While reading today of sophisticated mobile-marketing strategies – complex concepts such as “creating meaningful retail connection points,” ” transforming points-of-sale into points-of-service,” “engaging the new connected shopper” and “becoming an omni-channel retailer” – I was reminded, in contrast, of simpler shopping experiences that I enjoyed decades ago.
I lived in the classic small town – centered by a tree-shaded park that served as its formal square, complete with ornate gazebo, comfortable benches and bricked sidewalks, surrounded by merchants with storefronts large and small, a bank on one corner, a hotel on another … well, you know the scene. It was a less complicated era when many such towns were still home to a tailor and cobbler, a haberdasher, a butcher and a baker … heck, even a blacksmith.
Becoming an omni-channel retailer? The haberdasher’s name was Julius, but everyone called him Pop. I guess that’s two channels, right there. My scant patronage wasn’t going to make or break Pop, yet he remembered me by name whenever I stepped through his door and kept my measurements on file for future reference, including hat size. Pop joked that it was all the new knowledge that caused my head to grow from a size 6¾ to 7½ while at college, though we both knew it was just that I’d returned with so much more hair.
Creating meaningful retail connection points? When Pop received a shipment that included something he thought might interest me, he’d call, although the likelihood of our standing simultaneously by our respective telephones was slim, and answering machines did not yet exist. Failing that, he’d drop a note in the mail, and I’d receive it in a day or two. I wouldn’t have admitted it then, but there were days when I visited Pop’s shop and made some small purchase just because it felt good to be there. So, how many connection points is that?
Transforming points-of-sale into points-of-service? Pop carried a pad of sales slips in his pocket with a piece of carbon paper between the two top pages. He’d note my selections as I made them, and, when I was done, he’d bag my purchases and bring them to me – wherever in his store I stood – along with the top sheet from his pad, keeping the carbon copy for his records. There was no cash register to queue up behind, nor even a checkout counter. At the end of the month, the postman would deliver Pop’s bill, and I’d mail him a check in return. When a customer was in Pop’s store, that customer was the point-of-sale and the point-of-service.
Pop would often conclude our transactions with a teaser, a description of whatever shipment he expected next, and always with a handshake while thanking me by name. Pop looked me in the eye when we talked and always spoke clearly, although with a decidedly Western European accent. When I was in his store, I felt I had his full attention, even when other customers were present who undoubtedly felt that they did as well. He let me know in every gesture that he was glad I was his customer. Now that I think about it, so too did the tailor and the cobbler, the butcher and the baker. I never had reason to trade with the blacksmith, but I suspect he would have as well.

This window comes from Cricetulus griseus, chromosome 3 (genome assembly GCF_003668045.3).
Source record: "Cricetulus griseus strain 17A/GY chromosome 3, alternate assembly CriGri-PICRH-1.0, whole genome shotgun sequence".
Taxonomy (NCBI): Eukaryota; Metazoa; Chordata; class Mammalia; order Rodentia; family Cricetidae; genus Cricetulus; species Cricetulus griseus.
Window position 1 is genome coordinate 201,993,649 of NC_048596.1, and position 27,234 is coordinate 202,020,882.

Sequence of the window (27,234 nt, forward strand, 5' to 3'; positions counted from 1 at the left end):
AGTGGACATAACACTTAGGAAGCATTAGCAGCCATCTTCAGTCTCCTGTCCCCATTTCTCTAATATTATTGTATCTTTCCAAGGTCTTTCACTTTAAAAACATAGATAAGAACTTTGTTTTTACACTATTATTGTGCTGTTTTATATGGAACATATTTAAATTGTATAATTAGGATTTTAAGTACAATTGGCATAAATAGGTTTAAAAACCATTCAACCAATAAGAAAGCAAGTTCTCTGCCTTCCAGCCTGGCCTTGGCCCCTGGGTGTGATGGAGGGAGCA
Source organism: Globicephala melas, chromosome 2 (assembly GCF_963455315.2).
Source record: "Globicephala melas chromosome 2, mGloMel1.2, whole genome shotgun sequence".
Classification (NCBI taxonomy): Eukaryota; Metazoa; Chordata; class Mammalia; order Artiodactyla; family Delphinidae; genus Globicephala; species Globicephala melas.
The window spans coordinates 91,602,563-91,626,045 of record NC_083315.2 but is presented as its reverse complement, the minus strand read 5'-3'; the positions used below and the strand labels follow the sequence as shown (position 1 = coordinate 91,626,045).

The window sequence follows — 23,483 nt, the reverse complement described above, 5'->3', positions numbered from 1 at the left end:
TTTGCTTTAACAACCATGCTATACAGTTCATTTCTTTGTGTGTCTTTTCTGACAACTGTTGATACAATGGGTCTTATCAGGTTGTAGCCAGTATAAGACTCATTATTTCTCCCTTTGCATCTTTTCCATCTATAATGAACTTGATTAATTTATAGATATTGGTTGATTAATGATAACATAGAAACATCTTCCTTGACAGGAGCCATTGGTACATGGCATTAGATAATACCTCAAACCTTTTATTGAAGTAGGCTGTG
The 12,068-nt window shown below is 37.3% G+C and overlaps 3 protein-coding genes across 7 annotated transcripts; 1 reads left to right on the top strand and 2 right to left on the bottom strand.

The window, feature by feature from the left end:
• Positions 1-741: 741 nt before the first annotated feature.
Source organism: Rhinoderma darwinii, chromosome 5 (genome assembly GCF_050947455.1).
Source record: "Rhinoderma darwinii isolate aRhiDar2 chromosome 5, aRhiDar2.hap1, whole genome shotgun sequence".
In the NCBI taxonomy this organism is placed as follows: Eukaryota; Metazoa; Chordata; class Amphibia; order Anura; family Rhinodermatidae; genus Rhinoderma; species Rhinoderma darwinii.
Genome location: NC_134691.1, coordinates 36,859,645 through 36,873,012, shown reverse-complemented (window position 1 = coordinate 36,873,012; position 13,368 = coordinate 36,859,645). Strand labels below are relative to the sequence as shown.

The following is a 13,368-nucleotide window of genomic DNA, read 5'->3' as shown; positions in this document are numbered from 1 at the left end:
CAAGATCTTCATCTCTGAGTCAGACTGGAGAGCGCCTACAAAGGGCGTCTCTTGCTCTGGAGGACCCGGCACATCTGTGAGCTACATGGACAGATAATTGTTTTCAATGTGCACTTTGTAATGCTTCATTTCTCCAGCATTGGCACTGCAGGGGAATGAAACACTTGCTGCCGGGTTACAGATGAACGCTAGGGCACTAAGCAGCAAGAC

I find myself also reading today about major retailers encouraging shoppers to use their smartphones to “scan in” as they enter their stores, tracking customers’ purchases and predicting their shopping behaviors. My first reaction to each of these strategies was negative: that it was vaguely creepy, a tad intrusive. Do I really want major retailers knowing me as more than an anonymous face among many anonymous faces, tracking what I’ve purchased from them in the past, predicting what I might wish to buy in the future?
And then I remembered Pop, who knew me as more than an anonymous face, who could recall from record and memory every purchase I’d ever made from his store, who could indeed predict my shopping behavior and who was charmingly intrusive in sharing those predictions. Pop, a retail merchant with whom I became so connected as customer that I remember him vividly still, all these decades later.
Engaging the new connected shopper? Pop was a living object lesson in forging positive connections with shoppers and engaging them in the most effective ways. And, no, now that I think about it, there is nothing creepy about a retail merchant knowing I’m in his store, even if only because the smartphone in my hand told him so. When you boil all the fancy marketing concepts down to their basics, although their operations are much larger and the challenges they face more complex, major retailers are simply trying to recreate the positive shopping experiences I enjoyed in Pop’s store, and if mobile technology can help them accomplish that, I sincerely hope they succeed.
As much as I enjoyed that simpler era and trading with Pop, now that I’ve experienced all that mobile technology has just begun to deliver, I’ve no wish to go back.
This blog is courtesy of L-Tron’s guest writer, Gary Parkerson. Parkerson is the Managing Editor of Astronomy Technology Today.